PORT-AU- PRINCE - Despite the enormous challenges still facing Haiti nearly seven months after the magnitude-7 earthquake of Jan. 12, the president of Episcopal Relief & Development says he returned from a recent visit there with "tempered hope" for the country's future.
"I went to Haiti prepared to be horrified and depressed and heartbroken, and I came away from Haiti feeling hopeful," Robert Radtke told ENS July 29. "That is not to minimize the plight of hundreds of thousands of people who are living in woefully inadequate shelter or struggling in other ways, but I came away feeling convinced the Haitians are determined to help themselves. We owe the Haitians -- and anyone else for that matter who wants to help themselves -- our support."
Radtke, Abagail Nelson, the agency's senior vice president of programs, and Tammi Mott, its Haiti recovery consultant, spent July 20-22 in Haiti visiting with workers and Haitians helped by programs being run by the Episcopal Diocese of Haiti and its development arm, Centre Diocesain de Development et de Secours (CEDDISEC).
"There are signs of hope, but it's not going to be fast," Radtke said of Haiti's long-term recovery. "It's a long, long, difficult period ahead for Haiti for many years but the Haitians have proven themselves to be resilient -- determined to overcome adversity -- and there was nothing on this trip that led me to think that they won't continue to be that way."
Episcopal Relief & Development is supporting two CEDDISEC initiatives: a cash-for-work program and a plan for building transitional housing.
In recent months, Radtke said, Episcopal Relief & Development has mostly moved out of the initial post-quake relief work. However, because some diocesan churches are still the sites of survivor settlements, the agency is lending some support to that effort. During the first phase of the agency's support of rescue and relief efforts, it assisted more than 60,000 people with health care, food (some 217 tons), water, shelter, sanitation and other non-food items such as clothing, blankets and kerosene.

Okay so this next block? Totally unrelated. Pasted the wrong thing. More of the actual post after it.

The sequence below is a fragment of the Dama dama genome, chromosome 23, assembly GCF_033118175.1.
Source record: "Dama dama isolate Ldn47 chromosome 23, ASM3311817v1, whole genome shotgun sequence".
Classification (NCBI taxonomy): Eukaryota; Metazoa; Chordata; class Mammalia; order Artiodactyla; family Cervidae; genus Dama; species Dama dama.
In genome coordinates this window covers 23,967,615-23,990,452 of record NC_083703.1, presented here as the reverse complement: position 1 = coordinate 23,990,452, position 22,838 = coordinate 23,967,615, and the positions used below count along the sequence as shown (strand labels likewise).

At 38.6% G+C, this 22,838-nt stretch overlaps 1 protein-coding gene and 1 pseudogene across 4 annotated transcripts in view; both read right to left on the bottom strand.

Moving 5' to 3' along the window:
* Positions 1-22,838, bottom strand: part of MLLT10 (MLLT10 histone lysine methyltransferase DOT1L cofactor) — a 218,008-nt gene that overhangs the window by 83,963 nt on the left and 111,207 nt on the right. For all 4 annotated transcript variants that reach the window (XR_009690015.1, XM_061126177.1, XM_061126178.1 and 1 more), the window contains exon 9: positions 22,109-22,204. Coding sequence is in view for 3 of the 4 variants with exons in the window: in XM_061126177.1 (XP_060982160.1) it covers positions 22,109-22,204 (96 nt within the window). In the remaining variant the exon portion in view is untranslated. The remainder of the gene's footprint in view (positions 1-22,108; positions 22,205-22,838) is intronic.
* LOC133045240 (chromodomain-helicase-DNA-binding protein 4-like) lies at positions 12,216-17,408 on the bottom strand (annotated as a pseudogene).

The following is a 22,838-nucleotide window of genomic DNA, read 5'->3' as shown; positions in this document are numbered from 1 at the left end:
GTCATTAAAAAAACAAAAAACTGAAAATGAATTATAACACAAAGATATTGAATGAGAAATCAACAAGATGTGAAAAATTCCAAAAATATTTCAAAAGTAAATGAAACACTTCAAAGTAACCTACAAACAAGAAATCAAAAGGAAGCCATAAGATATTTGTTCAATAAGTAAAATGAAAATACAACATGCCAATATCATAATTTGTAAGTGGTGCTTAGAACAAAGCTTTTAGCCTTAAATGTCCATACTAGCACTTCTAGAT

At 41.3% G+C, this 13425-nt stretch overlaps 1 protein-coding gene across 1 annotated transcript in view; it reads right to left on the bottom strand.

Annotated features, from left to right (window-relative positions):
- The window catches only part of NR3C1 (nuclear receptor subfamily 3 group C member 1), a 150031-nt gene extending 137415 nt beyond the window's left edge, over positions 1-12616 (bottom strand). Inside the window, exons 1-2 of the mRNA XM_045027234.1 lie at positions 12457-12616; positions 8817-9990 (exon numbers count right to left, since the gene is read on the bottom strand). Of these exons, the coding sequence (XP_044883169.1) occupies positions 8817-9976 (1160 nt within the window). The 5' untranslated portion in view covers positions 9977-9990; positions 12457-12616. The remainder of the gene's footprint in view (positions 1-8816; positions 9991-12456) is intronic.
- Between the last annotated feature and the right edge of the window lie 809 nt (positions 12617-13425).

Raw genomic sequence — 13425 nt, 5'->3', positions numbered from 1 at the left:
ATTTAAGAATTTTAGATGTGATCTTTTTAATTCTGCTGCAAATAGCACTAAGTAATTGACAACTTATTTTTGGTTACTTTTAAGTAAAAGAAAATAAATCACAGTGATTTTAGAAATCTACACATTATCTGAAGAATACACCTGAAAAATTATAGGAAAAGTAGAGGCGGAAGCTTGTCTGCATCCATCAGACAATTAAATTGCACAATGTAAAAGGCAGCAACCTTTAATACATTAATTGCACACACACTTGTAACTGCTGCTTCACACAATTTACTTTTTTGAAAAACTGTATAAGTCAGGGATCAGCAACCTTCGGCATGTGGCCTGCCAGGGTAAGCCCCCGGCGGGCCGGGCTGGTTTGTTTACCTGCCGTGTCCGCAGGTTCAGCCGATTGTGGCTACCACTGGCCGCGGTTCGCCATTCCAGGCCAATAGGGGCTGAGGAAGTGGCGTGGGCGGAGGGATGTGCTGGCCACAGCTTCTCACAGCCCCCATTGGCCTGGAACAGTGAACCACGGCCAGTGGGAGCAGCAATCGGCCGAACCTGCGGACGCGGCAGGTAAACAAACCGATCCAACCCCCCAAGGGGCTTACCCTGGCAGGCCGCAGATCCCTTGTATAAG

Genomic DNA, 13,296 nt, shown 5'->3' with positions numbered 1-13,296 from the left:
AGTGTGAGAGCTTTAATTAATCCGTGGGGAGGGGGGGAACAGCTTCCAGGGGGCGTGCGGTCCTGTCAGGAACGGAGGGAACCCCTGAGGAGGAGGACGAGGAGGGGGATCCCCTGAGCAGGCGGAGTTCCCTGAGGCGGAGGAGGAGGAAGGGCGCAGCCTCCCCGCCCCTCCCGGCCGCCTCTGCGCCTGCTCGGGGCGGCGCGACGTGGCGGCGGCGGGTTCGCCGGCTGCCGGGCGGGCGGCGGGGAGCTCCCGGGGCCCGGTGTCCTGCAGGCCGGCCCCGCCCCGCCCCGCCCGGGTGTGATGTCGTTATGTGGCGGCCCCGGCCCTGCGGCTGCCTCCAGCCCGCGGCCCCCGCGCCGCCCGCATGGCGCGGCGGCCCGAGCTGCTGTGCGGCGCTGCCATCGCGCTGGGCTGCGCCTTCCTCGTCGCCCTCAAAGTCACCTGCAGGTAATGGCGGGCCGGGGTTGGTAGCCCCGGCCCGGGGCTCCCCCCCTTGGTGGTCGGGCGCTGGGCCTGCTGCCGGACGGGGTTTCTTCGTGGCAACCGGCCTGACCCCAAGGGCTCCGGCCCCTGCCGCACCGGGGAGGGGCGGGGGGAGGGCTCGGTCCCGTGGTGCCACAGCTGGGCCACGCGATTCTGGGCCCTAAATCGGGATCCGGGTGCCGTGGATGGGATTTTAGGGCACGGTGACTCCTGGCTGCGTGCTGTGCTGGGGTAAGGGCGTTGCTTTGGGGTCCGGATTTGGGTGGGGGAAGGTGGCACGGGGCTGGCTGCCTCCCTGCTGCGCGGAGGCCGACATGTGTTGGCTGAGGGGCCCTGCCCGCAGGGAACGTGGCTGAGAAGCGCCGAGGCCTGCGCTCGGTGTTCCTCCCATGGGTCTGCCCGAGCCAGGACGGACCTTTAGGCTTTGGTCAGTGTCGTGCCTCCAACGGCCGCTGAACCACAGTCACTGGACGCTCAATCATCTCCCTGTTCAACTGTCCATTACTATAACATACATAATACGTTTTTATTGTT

The transitional housing program, which Radtke called "the most hopeful for the long-term," centers on a new model for houses, developed by a CEDDISEC engineer after field visits and consultation with other international shelter organizations and the United Nations-recommended standards.
The houses are made of treated plywood with corrugated tin roofs. They are designed to be hurricane- and earthquake-resistant, because they are anchored 30 centimeters into the ground and into 50 centimeter high cinderblock and concrete foundations and have reinforced angles and joints connecting the roofs to the walls.
The size of the homes, which can be built in four to seven days, "respects the structure of Haitian families and their needs," which tend to be large and multi-generational, Radtke said. The houses are 18.2 meters long, larger than many of the provisional shelter models of other organizations, according to Episcopal Relief & Development. They also include an adjacent shower and latrine, which "mitigate against gender violence which is sometimes a problem in shared latrines and shared public bathing facilities," he added.
The families contribute "sweat equity" to their new homes by helping to build them or supplying meals to the laborers who do. Most often the houses are built on the sites of the families' previous home that was destroyed in the earthquake, Radtke said.